“Abel’s presentation included several impressive dollar amounts for spending on CUNY, but failed to take into account inflation and increases in enrollment. So what has actually been a nearly 4 percent decrease, once FTEs and inflation are factored, in direct funding from New York State to the senior colleges under Cuomo’s tenure was falsely represented as a supportive increase,” Davis told Clarion. “There was no acknowledgment of how troubling it is to include revenue from CUNY tuition hikes lumped into the figures cited as New York State funding for CUNY.”
Davis continued, “Nor was there any response to the challenge from the audience about lifting the 2 percent cap on state agency spending or progressive taxation measures – carried interest tax, stock transfer tax – that could generate tremendous revenue for the state and potentially shift the burden from tuition hikes to real public funding.”
The PSC’s state-level parent union, the New York State United Teachers (NYSUT), cautiously embraced the budget as it granted “more state funding for community colleges…and the restoration of a lifeline for SUNY hospitals.”
The budget news comes after an intense lobbying campaign for full funding from the PSC and other CUNY advocates. PSC members joined students for two lobbying blitzes in Albany and delivered testimony to the CUNY Board of Trustees addressing the issue of chronic underfunding and how it has negatively affected student learning conditions. The third lobbying trip to advocate for $7,000 per course per semester for adjuncts took place on April 24 in Albany (see page 3).
Also in the budget was a major win for public-sector labor, signed by Governor Andrew Cuomo. The agreement alters the state’s labor law to soften the blow that a potential negative ruling in the Supreme Court case Janus v. AFSCME could deal to unions like the PSC. (Most observers anticipate the court will rule that public employee unions may no longer collect agency shop fees from non-members in a bargaining unit, threatening organized labor’s finances.)
A briefing from NYSUT explains that the new measures require employers to provide information about a union’s members and potential members to make it easier for workers to join their union:
- It would require all public employers to “provide the names, locations and contact numbers of all new hires and rehires to the employee organization within 30 days of employment.”
- The language mandates public-sector employers “to provide time during work hours within 30 days of the above notification for the employee organization to meet with all new hires, without loss of employee leave time.”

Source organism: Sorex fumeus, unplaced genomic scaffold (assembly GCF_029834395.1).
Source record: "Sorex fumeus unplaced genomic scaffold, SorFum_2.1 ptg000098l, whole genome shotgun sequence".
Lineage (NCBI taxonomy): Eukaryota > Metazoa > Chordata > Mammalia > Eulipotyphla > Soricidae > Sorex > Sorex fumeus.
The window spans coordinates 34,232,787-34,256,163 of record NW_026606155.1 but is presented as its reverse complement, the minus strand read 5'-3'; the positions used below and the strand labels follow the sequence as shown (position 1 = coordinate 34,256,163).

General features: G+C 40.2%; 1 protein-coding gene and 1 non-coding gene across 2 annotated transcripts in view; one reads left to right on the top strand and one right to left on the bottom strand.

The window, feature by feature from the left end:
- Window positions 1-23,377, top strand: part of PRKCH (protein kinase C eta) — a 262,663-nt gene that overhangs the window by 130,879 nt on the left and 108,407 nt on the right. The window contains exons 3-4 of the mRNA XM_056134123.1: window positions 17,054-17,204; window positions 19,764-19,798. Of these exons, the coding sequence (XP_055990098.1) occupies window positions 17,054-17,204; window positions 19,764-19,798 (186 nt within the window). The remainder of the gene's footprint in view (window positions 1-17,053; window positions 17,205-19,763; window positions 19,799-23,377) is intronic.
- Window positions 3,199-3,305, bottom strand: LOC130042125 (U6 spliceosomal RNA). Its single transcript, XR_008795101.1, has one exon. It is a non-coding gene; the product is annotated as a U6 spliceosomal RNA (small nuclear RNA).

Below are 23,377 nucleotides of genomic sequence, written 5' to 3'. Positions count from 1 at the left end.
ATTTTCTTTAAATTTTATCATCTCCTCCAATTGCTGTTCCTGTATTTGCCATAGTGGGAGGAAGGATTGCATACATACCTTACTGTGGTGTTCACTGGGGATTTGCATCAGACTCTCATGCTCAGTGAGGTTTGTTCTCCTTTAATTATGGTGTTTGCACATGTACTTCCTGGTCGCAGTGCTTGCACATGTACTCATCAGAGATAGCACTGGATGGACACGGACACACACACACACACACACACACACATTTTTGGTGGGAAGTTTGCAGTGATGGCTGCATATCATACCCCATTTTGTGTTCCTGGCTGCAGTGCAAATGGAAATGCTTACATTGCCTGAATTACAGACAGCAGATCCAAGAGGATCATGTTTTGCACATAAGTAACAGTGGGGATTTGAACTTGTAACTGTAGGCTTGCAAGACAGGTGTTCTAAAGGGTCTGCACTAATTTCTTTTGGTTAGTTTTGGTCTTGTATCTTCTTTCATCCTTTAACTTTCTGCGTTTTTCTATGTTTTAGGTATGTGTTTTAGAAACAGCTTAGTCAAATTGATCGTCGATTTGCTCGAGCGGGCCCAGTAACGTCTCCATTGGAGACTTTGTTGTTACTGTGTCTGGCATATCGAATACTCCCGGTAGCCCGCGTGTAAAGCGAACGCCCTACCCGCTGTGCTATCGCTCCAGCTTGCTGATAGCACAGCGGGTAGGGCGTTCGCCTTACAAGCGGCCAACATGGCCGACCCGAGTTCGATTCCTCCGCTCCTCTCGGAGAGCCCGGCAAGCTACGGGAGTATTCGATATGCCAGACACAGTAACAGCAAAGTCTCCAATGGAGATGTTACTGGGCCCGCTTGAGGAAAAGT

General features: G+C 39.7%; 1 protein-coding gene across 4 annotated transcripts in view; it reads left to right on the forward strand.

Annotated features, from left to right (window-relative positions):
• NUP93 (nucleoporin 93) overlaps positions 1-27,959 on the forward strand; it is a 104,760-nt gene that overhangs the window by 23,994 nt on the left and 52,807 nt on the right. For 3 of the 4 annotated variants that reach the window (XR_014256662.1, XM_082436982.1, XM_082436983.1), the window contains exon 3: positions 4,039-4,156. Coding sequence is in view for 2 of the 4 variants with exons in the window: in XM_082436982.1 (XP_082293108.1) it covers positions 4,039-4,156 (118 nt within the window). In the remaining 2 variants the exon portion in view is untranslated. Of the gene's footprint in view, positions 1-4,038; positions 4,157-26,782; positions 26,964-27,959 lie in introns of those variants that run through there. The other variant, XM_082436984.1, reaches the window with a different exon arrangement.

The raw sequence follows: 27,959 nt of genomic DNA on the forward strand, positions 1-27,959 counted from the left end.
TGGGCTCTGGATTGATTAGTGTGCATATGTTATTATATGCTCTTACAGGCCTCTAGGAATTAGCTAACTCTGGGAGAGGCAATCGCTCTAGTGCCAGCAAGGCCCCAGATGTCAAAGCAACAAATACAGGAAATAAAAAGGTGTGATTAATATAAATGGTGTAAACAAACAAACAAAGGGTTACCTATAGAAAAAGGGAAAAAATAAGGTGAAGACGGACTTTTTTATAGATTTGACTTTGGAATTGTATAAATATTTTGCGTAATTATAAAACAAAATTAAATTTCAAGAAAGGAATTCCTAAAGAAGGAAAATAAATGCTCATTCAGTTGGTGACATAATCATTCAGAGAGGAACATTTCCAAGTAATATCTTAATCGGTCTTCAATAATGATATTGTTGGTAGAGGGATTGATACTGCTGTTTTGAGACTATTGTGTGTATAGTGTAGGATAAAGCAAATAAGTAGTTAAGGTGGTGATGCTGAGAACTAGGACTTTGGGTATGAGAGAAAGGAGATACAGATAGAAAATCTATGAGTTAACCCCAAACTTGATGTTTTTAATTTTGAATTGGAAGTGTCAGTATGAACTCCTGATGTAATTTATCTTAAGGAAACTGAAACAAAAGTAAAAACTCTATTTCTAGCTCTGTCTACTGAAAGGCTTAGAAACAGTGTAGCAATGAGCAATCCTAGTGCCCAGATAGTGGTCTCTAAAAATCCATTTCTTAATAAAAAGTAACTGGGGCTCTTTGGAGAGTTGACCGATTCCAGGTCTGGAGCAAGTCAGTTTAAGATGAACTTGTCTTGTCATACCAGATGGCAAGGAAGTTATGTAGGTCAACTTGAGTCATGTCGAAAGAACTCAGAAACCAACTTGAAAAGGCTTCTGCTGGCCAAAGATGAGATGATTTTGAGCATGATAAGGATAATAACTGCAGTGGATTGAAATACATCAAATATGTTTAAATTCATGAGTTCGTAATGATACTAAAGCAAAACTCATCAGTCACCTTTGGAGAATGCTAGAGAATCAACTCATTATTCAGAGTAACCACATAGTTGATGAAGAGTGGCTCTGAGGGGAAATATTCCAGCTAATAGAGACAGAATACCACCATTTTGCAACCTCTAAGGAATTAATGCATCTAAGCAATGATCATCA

- The new language makes it easier for workers to become members, as it “codifies that individuals may sign dues authorization cards via means allowed by state technology law, allowing emails and other electronic means to be accepted.”
- In addition to simplifying the process, it also expedites the process by requiring “employers to begin dues deduction within 30 days of receiving a member’s dues authorization card and requires remittance of the dues to the union within 30 days of making the deduction.”
- The mandate also addresses what happens to members if they take or are placed on a leave of absence. The budget states that “members who have left service and who return within a one-year period will automatically have their membership reinstated and a member who is placed on voluntary or involuntary leave will automatically have membership reinstated upon return to the public payroll.”
- It also “codifies that the withdrawal process from the union may be determined by the dues authorization card.”
The PSC, and other unions, underscored that the new measures weren’t a cure-all for the problems a “right to work” scenario would pose for public-sector unions; labor would still need to engage in a permanent campaign of meeting new workers and getting them into the union. The measures, however, would mitigate some of the damage the anti-union backers of the Supreme Court lawsuit intend to inflict on public-sector unions.
Many in the New York State labor movement hailed the inclusion of these changes in the budget.
“The Janus v. AFSCME case before the US Supreme Court is an attempt to weaken all sectors of the labor movement, but here in New York State workers will have the protections they need to be able to continue to have a unified voice in the workplace,” New York State AFL-CIO President Mario Cilento said in a statement.
He continued, “This legislation is about New York State pushing back against a well-funded attack by corporations and billionaires. The Janus case is an attempt by right-wing ideologues to diminish wages, benefits, worker safety and worst of all, silence the voice of workers.”